Roman Red Gloss ware was produced in Italy from the 1st century BCE to the end of the 2nd century CE. Much of this work was produced by using fired clay molds. A bowl would be thrown in the desired shape for the exterior of the finished bowl. This bowl was then decorated on the inside using various stamps and rollers, leaving incised decoration on the interior of the bowl. This bowl was then fired, without any added terra sigilata, and could then be used as a mold for mass produced bowls. The artisans would use these bowls by pressing clay into the mold, smoothing out the inside of the clay with a rib, creating a pleasing interior surface, and then the bowl was left inside the mold until it had dried enough to be removed without damage. At this stage, feet and handles would have been added (perhaps made in their own mold) and the bowl was then set aside to dry. Once the piece was dry, a red clay terra sigilata would have been applied to the bowl, giving it both a pleasing color and a sealed surface, and then the bowl was thoroughly dried so that it could be fired. Many of these wares show several makers marks on them, including the stamp of the factory, the mold makers stamp or signature and the mark of the bowl maker or finisher, demonstrating the industrial process involved in the making of these vessels.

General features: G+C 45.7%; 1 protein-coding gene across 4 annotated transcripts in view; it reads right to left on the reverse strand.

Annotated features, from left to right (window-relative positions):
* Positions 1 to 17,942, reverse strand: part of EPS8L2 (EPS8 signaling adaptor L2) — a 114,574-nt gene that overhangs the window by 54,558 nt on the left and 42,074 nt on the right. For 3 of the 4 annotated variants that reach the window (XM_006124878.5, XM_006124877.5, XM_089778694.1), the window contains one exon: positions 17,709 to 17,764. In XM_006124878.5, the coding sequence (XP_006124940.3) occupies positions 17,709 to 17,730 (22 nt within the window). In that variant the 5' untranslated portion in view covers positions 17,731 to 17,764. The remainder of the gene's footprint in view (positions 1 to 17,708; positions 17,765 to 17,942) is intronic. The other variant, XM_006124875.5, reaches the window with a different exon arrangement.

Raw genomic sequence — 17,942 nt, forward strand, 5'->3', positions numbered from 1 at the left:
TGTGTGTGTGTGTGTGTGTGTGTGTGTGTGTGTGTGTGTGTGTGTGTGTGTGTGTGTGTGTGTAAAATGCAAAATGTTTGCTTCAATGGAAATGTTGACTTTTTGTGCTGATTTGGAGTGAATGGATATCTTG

What is interesting about these pieces is how they reflect on the size of the Roman empire. While molds had been used in earlier times as demonstrated by the rams-head Greek drinking vessel pictured below (the rams head part would have been made using a clay mold, while the upper cup portion was produced on a potter's wheel), they had never been used on such a large scale and by so many people. Many Red Gloss wares bear the mark of one producer, but chemical analysis of the clay has shown that the same mark was produced in several different locations (early brand-name recognition). During the time that these wares were produced in Italy, there were many factories producing similar wares through out the Roman Empire. The production of this type of pottery continued in North African even through the Islamic conquest of the area.